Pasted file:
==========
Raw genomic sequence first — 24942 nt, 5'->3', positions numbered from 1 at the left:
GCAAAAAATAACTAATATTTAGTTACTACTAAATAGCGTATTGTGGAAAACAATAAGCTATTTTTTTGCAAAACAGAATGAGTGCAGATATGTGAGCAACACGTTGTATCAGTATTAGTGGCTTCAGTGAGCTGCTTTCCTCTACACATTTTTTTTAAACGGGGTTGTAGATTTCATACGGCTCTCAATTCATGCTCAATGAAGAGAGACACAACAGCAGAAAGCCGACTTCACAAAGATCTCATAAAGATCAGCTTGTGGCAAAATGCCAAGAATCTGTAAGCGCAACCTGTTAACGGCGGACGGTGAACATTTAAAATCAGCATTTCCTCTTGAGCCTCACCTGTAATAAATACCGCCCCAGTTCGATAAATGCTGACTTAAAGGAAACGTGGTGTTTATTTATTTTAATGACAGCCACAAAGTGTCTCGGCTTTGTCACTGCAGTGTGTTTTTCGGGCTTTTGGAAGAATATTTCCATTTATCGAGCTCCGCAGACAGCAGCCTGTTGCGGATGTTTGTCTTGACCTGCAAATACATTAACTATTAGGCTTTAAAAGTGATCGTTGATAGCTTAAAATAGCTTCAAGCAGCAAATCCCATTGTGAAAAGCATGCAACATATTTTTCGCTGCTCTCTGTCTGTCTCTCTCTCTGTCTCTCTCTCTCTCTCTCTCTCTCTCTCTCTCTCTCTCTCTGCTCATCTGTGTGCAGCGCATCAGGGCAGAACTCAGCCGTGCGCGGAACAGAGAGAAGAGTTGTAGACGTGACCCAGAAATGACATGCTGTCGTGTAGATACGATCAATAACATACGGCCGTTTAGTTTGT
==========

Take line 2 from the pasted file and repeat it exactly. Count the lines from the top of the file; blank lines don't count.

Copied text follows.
GCAAAAAATAACTAATATTTAGTTACTACTAAATAGCGTATTGTGGAAAACAATAAGCTATTTTTTTGCAAAACAGAATGAGTGCAGATATGTGAGCAACACGTTGTATCAGTATTAGTGGCTTCAGTGAGCTGCTTTCCTCTACACATTTTTTTTAAACGGGGTTGTAGATTTCATACGGCTCTCAATTCATGCTCAATGAAGAGAGACACAACAGCAGAAAGCCGACTTCACAAAGATCTCATAAAGATCAGCTTGTGGCAAAATGCCAAGAATCTGTAAGCGCAACCTGTTAACGGCGGACGGTGAACATTTAAAATCAGCATTTCCTCTTGAGCCTCACCTGTAATAAATACCGCCCCAGTTCGATAAATGCTGACTTAAAGGAAACGTGGTGTTTATTTATTTTAATGACAGCCACAAAGTGTCTCGGCTTTGTCACTGCAGTGTGTTTTTCGGGCTTTTGGAAGAATATTTCCATTTATCGAGCTCCGCAGACAGCAGCCTGTTGCGGATGTTTGTCTTGACCTGCAAATACATTAACTATTAGGCTTTAAAAGTGATCGTTGATAGCTTAAAATAGCTTCAAGCAGCAAATCCCATTGTGAAAAGCATGCAACATATTTTTCGCTGCTCTCTGTCTGTCTCTCTCTCTGTCTCTCTCTCTCTCTCTCTCTCTCTCTCTCTCTCTCTCTCTGCTCATCTGTGTGCAGCGCATCAGGGCAGAACTCAGCCGTGCGCGGAACAGAGAGAAGAGTTGTAGACGTGACCCAGAAATGACATGCTGTCGTGTAGATACGATCAATAACATACGGCCGTTTAGTTTGT